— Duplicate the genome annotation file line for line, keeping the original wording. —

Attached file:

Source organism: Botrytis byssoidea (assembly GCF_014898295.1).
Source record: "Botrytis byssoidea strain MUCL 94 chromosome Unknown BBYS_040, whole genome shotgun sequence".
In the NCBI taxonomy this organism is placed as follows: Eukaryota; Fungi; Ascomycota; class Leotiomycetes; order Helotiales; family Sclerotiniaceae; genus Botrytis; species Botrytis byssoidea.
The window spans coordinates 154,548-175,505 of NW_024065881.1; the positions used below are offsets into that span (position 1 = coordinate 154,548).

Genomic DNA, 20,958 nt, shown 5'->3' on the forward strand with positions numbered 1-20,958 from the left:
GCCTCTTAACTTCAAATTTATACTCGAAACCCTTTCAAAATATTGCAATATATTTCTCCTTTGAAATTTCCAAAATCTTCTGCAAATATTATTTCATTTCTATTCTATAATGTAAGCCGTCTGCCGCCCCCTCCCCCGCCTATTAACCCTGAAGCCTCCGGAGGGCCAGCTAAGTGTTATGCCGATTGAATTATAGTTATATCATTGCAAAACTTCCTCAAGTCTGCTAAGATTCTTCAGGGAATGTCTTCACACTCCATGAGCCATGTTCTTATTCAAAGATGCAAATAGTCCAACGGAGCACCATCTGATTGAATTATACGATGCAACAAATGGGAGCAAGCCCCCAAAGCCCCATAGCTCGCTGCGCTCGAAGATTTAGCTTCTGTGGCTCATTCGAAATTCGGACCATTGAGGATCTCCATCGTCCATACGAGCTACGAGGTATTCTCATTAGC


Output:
Source organism: Botrytis byssoidea (assembly GCF_014898295.1).
Source record: "Botrytis byssoidea strain MUCL 94 chromosome Unknown BBYS_040, whole genome shotgun sequence".
In the NCBI taxonomy this organism is placed as follows: Eukaryota; Fungi; Ascomycota; class Leotiomycetes; order Helotiales; family Sclerotiniaceae; genus Botrytis; species Botrytis byssoidea.
The window spans coordinates 154,548-175,505 of NW_024065881.1; the positions used below are offsets into that span (position 1 = coordinate 154,548).

Genomic DNA, 20,958 nt, shown 5'->3' on the forward strand with positions numbered 1-20,958 from the left:
GCCTCTTAACTTCAAATTTATACTCGAAACCCTTTCAAAATATTGCAATATATTTCTCCTTTGAAATTTCCAAAATCTTCTGCAAATATTATTTCATTTCTATTCTATAATGTAAGCCGTCTGCCGCCCCCTCCCCCGCCTATTAACCCTGAAGCCTCCGGAGGGCCAGCTAAGTGTTATGCCGATTGAATTATAGTTATATCATTGCAAAACTTCCTCAAGTCTGCTAAGATTCTTCAGGGAATGTCTTCACACTCCATGAGCCATGTTCTTATTCAAAGATGCAAATAGTCCAACGGAGCACCATCTGATTGAATTATACGATGCAACAAATGGGAGCAAGCCCCCAAAGCCCCATAGCTCGCTGCGCTCGAAGATTTAGCTTCTGTGGCTCATTCGAAATTCGGACCATTGAGGATCTCCATCGTCCATACGAGCTACGAGGTATTCTCATTAGC